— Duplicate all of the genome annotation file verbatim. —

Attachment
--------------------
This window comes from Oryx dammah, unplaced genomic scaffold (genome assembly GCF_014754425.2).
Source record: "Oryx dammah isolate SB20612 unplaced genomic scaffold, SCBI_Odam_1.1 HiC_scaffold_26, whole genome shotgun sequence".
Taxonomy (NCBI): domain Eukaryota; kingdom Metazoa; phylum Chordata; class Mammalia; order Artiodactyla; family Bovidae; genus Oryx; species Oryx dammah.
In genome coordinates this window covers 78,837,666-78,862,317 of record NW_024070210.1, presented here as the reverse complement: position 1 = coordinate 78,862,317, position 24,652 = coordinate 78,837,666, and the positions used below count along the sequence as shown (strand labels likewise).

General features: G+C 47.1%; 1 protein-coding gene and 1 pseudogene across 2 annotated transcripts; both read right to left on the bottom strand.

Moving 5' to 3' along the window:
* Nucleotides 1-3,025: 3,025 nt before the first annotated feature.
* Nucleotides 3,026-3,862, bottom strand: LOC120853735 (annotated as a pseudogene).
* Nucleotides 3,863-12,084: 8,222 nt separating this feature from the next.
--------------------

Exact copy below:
This window comes from Oryx dammah, unplaced genomic scaffold (genome assembly GCF_014754425.2).
Source record: "Oryx dammah isolate SB20612 unplaced genomic scaffold, SCBI_Odam_1.1 HiC_scaffold_26, whole genome shotgun sequence".
Taxonomy (NCBI): domain Eukaryota; kingdom Metazoa; phylum Chordata; class Mammalia; order Artiodactyla; family Bovidae; genus Oryx; species Oryx dammah.
In genome coordinates this window covers 78,837,666-78,862,317 of record NW_024070210.1, presented here as the reverse complement: position 1 = coordinate 78,862,317, position 24,652 = coordinate 78,837,666, and the positions used below count along the sequence as shown (strand labels likewise).

General features: G+C 47.1%; 1 protein-coding gene and 1 pseudogene across 2 annotated transcripts; both read right to left on the bottom strand.

Moving 5' to 3' along the window:
* Nucleotides 1-3,025: 3,025 nt before the first annotated feature.
* Nucleotides 3,026-3,862, bottom strand: LOC120853735 (annotated as a pseudogene).
* Nucleotides 3,863-12,084: 8,222 nt separating this feature from the next.